Letter 4
THE MAKING OF PAMELA
From Janet S.

Dear Susan,

I was so pleased to find your pages and can agree from experience that a man takes very naturally to petticoating, after the initial shock and resistance have been overcome. I met my present husband when I was working as a nurse. The poor lamb had been made redundant three years before and had suffered some sort of breakdown as a result. He was living in a small flat and had got into such a muddle with money that it looked certain that he would have to give even this up. John was a sensitive and intelligent man, and it seemed sad that he should suffer as he was.

My children had all left home, I was alone in a large Victorian house with far more rooms than I had need for and precious little time for housework, so I offered him the ground floor flat for a nominal rent and wondered if he would be kind enough to do a little housework. At first he felt I was being too generous, and protested, but I told him I found his company very enjoyable and that I had a whim or two which, if he really wanted to do more for his keep, he might consider. How quickly he agreed: 'Oh anything!' he exclaimed, 'anything at all. It's only fair'. Later he had reason to rue those words.

After he had moved out of his flat and was comfortably installed 'below stairs' I started to work out my plan for him. I did not want any man to pose a threat to the independence I had enjoyed since my husband had left me. First I got John to wear a pinafore and brushed aside his protests as nonsense, explaining that I could subsidise his lodgings, but not his clothing bill, should there be any chance of his work causing extra wear on his trousers and shirt. He agreed, and, after a bit more of a chat, saw the sense of the pinny.

About two months later he was running the house single-handedly and I had never seen it look so clean, nor been so eagerly greeted when I came home from work. I commented on this and he smiled happily but shyly, and admitted he felt it was a 'proper job' and that life had meaning for him again. It was the moment I was waiting for.

'Well', I answered him, 'it is a proper job, hard work in fact, being a maid and you should feel proud'. He blushed deeply and said thank you, and taking my cue from his mixture of pride and docility I continued: 'Really I have been too remiss in only giving you a pinny, I shall have to get you a proper dress and all the rest'. He didn't seem to hear me right away as he nodded, but then suddenly went pale and became more embarrassed. 'No, you mustn't buy me any clothes I have enough trousers and things now, and I don't have to go out...'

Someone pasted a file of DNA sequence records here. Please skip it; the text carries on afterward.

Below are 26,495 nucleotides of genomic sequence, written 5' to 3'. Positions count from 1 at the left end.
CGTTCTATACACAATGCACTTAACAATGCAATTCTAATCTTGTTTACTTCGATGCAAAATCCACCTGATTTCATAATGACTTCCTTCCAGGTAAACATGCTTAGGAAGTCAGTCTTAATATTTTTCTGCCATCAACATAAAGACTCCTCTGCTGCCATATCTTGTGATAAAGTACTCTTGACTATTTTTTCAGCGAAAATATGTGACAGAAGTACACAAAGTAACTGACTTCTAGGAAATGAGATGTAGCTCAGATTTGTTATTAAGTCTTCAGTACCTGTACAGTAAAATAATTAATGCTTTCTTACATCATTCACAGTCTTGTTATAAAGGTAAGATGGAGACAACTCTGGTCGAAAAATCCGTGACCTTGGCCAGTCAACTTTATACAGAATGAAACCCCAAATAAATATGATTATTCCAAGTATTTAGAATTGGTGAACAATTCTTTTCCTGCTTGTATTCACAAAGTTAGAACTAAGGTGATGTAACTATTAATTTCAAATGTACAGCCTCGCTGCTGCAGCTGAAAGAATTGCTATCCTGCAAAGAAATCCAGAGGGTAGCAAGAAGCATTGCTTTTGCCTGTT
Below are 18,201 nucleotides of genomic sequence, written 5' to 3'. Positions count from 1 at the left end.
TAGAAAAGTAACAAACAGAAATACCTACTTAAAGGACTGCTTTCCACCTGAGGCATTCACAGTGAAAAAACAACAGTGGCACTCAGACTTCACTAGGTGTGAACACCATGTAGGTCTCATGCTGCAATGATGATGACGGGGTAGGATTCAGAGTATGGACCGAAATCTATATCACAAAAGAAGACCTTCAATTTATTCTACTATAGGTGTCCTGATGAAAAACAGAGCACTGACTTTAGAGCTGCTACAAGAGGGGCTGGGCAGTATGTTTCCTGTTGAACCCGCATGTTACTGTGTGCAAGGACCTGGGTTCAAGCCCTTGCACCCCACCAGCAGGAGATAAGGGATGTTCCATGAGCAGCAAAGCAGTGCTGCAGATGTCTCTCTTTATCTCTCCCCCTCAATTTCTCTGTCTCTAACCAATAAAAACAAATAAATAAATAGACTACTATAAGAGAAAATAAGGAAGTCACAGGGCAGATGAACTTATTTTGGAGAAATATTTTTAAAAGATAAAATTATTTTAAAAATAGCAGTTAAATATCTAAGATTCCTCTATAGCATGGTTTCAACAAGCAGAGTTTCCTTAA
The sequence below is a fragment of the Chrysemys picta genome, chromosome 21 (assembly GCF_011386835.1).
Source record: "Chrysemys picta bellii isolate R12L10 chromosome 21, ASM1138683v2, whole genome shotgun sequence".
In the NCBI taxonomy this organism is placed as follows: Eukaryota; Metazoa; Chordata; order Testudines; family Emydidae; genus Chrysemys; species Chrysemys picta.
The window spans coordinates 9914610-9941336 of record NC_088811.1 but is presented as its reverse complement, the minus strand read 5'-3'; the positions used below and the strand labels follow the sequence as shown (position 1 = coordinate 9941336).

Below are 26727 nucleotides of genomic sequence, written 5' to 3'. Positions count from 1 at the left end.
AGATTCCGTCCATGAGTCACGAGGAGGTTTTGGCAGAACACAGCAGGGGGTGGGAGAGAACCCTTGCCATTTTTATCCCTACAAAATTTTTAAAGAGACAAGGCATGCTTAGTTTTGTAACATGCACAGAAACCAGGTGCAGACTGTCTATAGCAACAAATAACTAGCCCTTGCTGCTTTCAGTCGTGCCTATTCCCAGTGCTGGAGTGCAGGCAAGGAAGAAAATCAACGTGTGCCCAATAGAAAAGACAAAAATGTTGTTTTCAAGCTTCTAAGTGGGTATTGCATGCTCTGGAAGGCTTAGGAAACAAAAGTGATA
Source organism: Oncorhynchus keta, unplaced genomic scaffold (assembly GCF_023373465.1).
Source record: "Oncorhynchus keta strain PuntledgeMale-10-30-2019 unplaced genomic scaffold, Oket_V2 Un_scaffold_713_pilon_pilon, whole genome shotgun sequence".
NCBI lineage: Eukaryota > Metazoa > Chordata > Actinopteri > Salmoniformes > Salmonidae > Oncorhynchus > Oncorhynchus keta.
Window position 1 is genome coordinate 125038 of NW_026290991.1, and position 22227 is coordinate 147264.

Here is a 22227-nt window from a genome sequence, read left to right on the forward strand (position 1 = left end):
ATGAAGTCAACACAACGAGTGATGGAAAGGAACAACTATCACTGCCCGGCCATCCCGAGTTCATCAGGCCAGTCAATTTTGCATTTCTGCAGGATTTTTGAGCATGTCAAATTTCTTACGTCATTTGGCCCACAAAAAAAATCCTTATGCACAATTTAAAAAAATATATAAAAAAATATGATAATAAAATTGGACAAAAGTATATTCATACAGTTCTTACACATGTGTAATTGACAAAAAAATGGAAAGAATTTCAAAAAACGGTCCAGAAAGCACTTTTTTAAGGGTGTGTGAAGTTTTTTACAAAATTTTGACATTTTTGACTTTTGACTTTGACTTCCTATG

I agreed that he had, but that I felt that he wouldn't need them now that he had found his vocation, in fact, I asserted, they were inappropriate. 'And so now you can rest assured that you need never be in danger of being in some awful lodging house or bedsit, and that you have a job for life'. Both the threat and the promise were implicit, and he quietly thanked me and asked what I meant when I had said he would have no need for his clothes any more. And so I outlined his life ahead as I saw it, and although I would not have sent him packing had he not agreed, he had no way of knowing that.

John is small for a man, and so I did not worry about creating a caricature of a woman, but more as subordinating the male behaviour that he'd been taught to what I discerned was a latent femininity in him. Over the next few days I talked to him, each time flattering him on his work, making it plain that I appreciated him but, as I put it, did so despite his being a man. And so by the weekend I had got him used to me talking about the dresses and other items I would get for him at the end of the month. He even agreed to wearing the nightdress I gave to him when I said I was concerned for his warmth and comfort as well as modesty, for until then he had worn only his underpants in bed. And so the day came when I took him out with me to Alexandre's ... I will continue in a later letter if readers are interested.
Yours petticoated,

Janet S.

I am quite sure that readers would be interested in another letter, Janet, as this one was very tantalising. I did like your point when you introduced your hubby to the nightie that you were concerned for his 'warmth and comfort, as well as his modesty'. What a good point, and one that really brought home to him your concern, as well as the benefits of any male being dressed in a long, soft, cuddly winter nightie for bed: its delicious warmth, its comforting softness, and its enveloping modesty, which is good for a man anyway.

Susan

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Letter 5